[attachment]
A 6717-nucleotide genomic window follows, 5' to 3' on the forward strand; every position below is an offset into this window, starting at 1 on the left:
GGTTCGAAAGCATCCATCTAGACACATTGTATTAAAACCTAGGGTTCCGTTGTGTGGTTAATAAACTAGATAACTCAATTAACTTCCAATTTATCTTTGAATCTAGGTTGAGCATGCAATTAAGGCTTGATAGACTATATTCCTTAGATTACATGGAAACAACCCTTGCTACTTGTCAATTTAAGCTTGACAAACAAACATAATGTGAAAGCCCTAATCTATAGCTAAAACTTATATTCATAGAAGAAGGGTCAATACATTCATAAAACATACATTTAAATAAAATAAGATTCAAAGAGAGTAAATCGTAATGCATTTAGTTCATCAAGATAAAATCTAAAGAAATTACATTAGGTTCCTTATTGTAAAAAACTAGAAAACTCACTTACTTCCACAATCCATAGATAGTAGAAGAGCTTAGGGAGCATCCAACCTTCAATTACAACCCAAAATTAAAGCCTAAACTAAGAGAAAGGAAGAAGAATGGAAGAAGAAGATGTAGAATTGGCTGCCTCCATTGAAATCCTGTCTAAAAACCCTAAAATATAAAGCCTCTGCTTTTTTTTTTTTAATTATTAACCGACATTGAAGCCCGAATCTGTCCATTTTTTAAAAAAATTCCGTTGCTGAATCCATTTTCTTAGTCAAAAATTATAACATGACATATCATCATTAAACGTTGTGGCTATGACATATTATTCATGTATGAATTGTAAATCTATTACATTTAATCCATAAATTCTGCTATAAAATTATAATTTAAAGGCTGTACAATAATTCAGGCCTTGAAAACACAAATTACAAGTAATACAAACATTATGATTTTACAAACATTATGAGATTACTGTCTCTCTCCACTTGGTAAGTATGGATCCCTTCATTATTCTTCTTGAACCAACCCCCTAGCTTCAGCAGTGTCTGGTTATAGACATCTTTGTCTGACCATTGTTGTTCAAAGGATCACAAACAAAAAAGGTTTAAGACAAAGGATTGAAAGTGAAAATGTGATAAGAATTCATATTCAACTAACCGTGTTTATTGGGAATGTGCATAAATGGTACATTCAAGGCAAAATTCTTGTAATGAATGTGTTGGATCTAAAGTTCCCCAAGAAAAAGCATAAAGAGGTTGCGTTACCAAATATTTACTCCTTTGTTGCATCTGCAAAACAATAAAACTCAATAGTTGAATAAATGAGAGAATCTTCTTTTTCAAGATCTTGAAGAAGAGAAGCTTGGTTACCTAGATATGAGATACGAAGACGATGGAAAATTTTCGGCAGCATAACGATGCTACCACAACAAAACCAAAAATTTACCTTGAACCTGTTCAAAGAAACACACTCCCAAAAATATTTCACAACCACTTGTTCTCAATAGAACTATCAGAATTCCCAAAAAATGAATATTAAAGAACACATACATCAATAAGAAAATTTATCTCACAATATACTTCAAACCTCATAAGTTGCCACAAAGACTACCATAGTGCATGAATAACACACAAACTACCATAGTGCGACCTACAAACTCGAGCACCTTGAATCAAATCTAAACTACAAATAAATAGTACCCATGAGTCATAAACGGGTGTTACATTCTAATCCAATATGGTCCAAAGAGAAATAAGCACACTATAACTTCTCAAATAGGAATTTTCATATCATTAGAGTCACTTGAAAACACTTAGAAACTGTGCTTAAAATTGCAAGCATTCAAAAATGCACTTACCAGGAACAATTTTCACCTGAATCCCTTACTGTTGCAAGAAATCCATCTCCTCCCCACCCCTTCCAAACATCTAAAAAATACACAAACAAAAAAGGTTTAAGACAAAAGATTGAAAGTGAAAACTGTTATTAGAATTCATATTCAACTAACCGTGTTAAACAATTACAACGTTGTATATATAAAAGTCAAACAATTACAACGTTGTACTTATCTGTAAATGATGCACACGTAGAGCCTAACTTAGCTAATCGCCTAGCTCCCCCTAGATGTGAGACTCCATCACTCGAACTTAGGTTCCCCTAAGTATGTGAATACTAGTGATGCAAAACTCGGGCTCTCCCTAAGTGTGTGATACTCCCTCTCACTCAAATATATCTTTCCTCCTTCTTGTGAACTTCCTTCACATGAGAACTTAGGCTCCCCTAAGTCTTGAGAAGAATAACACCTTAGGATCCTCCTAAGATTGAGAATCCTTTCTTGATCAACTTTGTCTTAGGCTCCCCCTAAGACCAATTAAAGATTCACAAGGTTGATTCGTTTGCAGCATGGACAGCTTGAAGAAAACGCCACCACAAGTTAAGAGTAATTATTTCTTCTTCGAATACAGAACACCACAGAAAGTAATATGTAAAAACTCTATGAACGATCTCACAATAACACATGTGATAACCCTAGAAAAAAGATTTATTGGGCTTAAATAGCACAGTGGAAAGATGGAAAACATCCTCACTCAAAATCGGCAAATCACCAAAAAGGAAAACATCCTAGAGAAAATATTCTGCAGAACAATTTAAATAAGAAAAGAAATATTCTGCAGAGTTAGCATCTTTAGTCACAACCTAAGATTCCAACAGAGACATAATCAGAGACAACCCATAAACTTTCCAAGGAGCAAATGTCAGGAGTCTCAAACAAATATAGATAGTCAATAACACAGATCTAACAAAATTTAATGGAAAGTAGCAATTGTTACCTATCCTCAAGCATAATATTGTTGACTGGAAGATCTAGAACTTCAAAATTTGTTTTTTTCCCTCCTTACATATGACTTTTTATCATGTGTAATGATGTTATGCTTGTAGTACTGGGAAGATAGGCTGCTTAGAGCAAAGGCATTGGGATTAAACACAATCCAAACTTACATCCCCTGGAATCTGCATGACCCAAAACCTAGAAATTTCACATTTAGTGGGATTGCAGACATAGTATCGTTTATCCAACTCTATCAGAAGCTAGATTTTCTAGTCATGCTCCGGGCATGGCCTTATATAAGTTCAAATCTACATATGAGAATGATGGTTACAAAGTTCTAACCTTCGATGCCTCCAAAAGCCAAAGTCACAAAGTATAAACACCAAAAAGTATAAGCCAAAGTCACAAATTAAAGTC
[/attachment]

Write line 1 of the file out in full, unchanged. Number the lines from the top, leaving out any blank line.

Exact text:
A 6717-nucleotide genomic window follows, 5' to 3' on the forward strand; every position below is an offset into this window, starting at 1 on the left: